'Ghost' burger stirs up controversy

Foodie destination's burger of month garnished with communion wafer, red wine reduction sauce
Associated Press
Oct 4, 2013


A Chicago restaurant has cooked up a controversial burger of the month for October, garnishing it with an unconsecrated communion wafer and a red wine reduction sauce.

Kuma's Corner, a foodie destination with just a few tables, names its hamburgers after heavy metal bands. For October, the restaurant chose to name the burger after the Swedish band Ghost. Members of the band dress in religious robes, while the vocalist dresses as a cardinal with skeletal face makeup.

It's in poor taste, said Jeff Young of New Orleans who runs the blog Catholic Foodie.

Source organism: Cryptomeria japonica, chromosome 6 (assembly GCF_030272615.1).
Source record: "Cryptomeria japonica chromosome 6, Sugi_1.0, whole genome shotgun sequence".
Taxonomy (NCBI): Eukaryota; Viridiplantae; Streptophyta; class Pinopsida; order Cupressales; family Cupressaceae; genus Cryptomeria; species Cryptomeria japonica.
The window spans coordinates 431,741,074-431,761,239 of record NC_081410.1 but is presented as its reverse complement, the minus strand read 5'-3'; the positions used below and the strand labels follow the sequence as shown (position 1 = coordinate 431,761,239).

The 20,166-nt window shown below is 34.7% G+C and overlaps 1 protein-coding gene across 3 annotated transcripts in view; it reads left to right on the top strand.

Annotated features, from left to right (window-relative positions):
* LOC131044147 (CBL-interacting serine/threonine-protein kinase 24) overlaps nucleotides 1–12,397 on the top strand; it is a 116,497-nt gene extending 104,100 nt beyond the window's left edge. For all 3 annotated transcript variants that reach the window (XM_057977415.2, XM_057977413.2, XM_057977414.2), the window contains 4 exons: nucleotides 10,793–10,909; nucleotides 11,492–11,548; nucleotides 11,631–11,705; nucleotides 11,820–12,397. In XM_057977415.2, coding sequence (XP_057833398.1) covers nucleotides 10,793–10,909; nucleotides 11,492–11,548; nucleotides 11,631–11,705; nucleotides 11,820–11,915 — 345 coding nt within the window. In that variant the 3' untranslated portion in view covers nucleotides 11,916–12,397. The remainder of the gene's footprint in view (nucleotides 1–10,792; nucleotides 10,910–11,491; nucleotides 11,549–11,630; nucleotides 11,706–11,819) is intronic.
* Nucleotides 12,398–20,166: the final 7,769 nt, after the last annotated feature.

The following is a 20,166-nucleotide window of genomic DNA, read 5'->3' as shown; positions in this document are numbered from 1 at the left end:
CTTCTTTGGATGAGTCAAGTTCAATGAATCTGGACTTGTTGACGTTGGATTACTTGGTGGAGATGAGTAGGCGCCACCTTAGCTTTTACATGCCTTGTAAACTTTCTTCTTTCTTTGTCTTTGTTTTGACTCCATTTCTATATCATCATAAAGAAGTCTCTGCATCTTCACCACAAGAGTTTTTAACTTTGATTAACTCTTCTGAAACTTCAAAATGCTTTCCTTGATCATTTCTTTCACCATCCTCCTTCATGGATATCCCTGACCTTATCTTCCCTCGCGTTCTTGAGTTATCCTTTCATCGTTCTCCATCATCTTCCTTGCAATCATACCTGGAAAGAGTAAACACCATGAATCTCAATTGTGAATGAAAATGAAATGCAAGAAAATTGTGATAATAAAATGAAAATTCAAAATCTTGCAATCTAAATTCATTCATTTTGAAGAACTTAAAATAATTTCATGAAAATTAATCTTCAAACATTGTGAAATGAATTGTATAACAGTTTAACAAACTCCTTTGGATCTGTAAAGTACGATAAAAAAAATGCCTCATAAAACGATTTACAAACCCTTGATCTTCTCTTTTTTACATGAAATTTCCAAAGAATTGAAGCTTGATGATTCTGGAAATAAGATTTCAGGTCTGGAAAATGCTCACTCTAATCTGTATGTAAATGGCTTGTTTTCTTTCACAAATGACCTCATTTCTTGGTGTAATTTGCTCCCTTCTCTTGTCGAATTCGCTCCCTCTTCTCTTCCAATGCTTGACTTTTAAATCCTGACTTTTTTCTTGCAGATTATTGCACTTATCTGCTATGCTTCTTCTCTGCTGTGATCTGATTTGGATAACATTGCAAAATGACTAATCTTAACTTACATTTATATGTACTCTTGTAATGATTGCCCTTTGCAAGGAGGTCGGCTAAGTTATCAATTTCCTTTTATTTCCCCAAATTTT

"It's not, for us, the Eucharist," Young said. "However this wafer is a symbol. There's a cross on it. It's like taking a flag and burning a flag."

Luke Tobias, Kuma's Corner director of operations, said the restaurant never wanted to offend anyone. He said reaction has been a "mixed bag," but more positive than negative.

"There are people who are offended by it, but we're delighted to see that generally people seem to have a sense of humor," Tobias said.

The restaurant, which often plays loud heavy metal music, is a fan of Ghost, Tobias said. Young said he realizes that and knows Kuma's Corner didn't intentionally want to make anyone mad.

"The Ghost" burger is selling well, Tobias said, because customers are curious about it.

"Hopefully people will have a good time with it — that's certainly what we're trying to do," Tobias said.